The first Friday was "Sandstorm Friday," where a revolutionary whirlwind swept across Sudan and shook the throne of the National Congress Party (NCP). The second Friday was dedicated to the president's advisor Nafie Ali Nafie, who was quoted as saying last year that the Sudanese people have a better chance at licking their elbows than toppling the regime: it was named "Elbow Licking Friday." Nafie then made a feeble attempt at retracting his statement, professing that it was not directed at the Sudanese people per se, but at opposition parties. June 30 witnessed a large number of protests in celebration of the "Salvation" Government's final anniversary. The third Friday, 6 July 2012 is scheduled to be "Outcasts' Friday," a pun referring to President Omar al-Bashir's latest speech referring to the Sudanese revolutionaries as outcasts.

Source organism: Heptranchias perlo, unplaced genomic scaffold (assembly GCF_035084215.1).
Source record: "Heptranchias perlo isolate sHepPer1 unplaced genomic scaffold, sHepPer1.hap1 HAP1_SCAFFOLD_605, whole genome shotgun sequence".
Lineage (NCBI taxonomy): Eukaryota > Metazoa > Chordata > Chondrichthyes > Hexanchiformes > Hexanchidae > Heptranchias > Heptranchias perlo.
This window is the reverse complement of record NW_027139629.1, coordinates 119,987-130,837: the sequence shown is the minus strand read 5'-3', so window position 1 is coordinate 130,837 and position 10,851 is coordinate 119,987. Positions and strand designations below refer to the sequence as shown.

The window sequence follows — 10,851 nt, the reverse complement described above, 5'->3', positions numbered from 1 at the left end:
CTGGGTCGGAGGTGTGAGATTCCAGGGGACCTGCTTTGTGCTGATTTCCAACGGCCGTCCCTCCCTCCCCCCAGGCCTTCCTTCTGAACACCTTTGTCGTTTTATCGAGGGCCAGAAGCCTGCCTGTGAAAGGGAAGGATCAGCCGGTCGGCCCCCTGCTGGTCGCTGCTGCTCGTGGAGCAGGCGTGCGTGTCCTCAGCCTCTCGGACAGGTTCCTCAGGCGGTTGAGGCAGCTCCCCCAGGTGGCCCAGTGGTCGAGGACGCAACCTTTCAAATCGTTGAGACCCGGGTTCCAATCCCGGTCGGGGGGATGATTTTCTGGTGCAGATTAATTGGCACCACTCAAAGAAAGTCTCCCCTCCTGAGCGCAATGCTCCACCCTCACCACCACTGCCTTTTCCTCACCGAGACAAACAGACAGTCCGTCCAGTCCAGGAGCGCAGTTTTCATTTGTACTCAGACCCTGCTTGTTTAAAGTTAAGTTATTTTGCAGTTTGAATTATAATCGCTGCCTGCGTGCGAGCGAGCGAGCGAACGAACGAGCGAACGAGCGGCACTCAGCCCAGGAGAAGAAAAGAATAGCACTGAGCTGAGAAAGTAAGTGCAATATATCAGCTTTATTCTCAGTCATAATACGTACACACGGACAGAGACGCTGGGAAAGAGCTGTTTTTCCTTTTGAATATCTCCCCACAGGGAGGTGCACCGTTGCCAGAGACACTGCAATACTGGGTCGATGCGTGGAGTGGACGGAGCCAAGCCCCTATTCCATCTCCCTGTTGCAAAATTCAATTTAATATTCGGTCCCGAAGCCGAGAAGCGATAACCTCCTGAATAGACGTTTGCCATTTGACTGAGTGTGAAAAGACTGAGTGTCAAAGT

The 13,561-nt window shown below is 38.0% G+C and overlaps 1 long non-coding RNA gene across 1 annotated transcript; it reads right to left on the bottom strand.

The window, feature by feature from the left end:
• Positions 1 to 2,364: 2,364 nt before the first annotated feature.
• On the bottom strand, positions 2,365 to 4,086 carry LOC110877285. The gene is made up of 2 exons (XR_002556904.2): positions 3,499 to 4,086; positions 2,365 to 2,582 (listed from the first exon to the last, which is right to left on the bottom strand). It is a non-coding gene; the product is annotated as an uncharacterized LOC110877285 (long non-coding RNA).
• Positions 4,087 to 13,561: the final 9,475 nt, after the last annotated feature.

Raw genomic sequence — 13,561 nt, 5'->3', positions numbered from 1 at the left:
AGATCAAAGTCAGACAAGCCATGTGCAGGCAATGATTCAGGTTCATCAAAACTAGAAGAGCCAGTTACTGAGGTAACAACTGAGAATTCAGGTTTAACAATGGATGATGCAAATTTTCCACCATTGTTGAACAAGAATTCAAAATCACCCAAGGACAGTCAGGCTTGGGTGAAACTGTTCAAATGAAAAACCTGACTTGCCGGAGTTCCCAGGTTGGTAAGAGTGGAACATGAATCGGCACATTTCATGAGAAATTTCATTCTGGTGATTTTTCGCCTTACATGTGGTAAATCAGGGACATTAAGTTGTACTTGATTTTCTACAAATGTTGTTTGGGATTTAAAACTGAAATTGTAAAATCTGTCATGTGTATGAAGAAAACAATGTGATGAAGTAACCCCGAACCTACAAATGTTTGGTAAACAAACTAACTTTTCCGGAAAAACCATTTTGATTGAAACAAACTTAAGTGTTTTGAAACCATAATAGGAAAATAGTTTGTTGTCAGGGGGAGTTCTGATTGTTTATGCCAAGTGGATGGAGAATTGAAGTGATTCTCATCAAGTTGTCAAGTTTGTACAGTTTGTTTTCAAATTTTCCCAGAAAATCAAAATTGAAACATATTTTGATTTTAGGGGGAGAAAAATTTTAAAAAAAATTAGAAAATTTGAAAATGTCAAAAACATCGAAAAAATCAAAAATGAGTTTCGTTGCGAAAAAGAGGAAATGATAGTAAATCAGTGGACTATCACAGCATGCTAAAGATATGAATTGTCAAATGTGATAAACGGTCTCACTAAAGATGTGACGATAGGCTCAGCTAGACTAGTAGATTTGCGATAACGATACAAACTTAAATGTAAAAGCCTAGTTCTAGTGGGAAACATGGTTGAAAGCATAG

After Friday prayers, people gather outside the mosques and begin chanting against the regime. Among their chants is the all too familiar "the people want to bring down the regime" and "no, no to the high prices of commodities." The protesters make it clear that "we are not protesting only at the increased prices of sugar and fuel, but are protesting against those who robbed our country in the name of religion." Opposition parties have played a significant role in the protests. In Wad Nubawi, for example, a protest began from the Ummah Party mosque in Omdurman after the imam called on worshippers to protest after prayers. This has since become a weekly trend.